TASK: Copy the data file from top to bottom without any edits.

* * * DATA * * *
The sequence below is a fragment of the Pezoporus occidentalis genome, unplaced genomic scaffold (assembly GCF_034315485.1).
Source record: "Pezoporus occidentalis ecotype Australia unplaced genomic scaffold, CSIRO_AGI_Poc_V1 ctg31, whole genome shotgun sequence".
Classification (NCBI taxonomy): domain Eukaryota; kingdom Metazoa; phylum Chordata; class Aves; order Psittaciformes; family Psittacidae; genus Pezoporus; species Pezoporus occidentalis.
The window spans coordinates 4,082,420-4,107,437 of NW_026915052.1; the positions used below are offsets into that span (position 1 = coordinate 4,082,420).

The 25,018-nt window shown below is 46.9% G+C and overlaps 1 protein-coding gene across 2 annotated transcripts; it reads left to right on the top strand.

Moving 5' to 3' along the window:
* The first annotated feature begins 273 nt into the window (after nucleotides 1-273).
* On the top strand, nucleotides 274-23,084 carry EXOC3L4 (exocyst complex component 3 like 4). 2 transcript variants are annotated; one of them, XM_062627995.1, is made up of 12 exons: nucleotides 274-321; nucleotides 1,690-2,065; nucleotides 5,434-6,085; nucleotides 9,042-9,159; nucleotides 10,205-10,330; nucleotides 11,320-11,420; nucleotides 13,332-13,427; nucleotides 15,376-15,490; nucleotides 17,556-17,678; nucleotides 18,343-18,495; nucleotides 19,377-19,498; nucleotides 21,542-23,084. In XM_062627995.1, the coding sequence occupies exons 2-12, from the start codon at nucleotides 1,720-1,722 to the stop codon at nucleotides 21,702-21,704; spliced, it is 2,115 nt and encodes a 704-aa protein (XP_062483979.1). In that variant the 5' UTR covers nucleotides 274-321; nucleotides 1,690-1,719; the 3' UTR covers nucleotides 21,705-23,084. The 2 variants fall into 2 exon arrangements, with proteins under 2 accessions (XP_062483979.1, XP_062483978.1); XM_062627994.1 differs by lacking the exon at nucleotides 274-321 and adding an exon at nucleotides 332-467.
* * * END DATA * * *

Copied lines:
The sequence below is a fragment of the Pezoporus occidentalis genome, unplaced genomic scaffold (assembly GCF_034315485.1).
Source record: "Pezoporus occidentalis ecotype Australia unplaced genomic scaffold, CSIRO_AGI_Poc_V1 ctg31, whole genome shotgun sequence".
Classification (NCBI taxonomy): domain Eukaryota; kingdom Metazoa; phylum Chordata; class Aves; order Psittaciformes; family Psittacidae; genus Pezoporus; species Pezoporus occidentalis.
The window spans coordinates 4,082,420-4,107,437 of NW_026915052.1; the positions used below are offsets into that span (position 1 = coordinate 4,082,420).

The 25,018-nt window shown below is 46.9% G+C and overlaps 1 protein-coding gene across 2 annotated transcripts; it reads left to right on the top strand.

Moving 5' to 3' along the window:
* The first annotated feature begins 273 nt into the window (after nucleotides 1-273).
* On the top strand, nucleotides 274-23,084 carry EXOC3L4 (exocyst complex component 3 like 4). 2 transcript variants are annotated; one of them, XM_062627995.1, is made up of 12 exons: nucleotides 274-321; nucleotides 1,690-2,065; nucleotides 5,434-6,085; nucleotides 9,042-9,159; nucleotides 10,205-10,330; nucleotides 11,320-11,420; nucleotides 13,332-13,427; nucleotides 15,376-15,490; nucleotides 17,556-17,678; nucleotides 18,343-18,495; nucleotides 19,377-19,498; nucleotides 21,542-23,084. In XM_062627995.1, the coding sequence occupies exons 2-12, from the start codon at nucleotides 1,720-1,722 to the stop codon at nucleotides 21,702-21,704; spliced, it is 2,115 nt and encodes a 704-aa protein (XP_062483979.1). In that variant the 5' UTR covers nucleotides 274-321; nucleotides 1,690-1,719; the 3' UTR covers nucleotides 21,705-23,084. The 2 variants fall into 2 exon arrangements, with proteins under 2 accessions (XP_062483979.1, XP_062483978.1); XM_062627994.1 differs by lacking the exon at nucleotides 274-321 and adding an exon at nucleotides 332-467.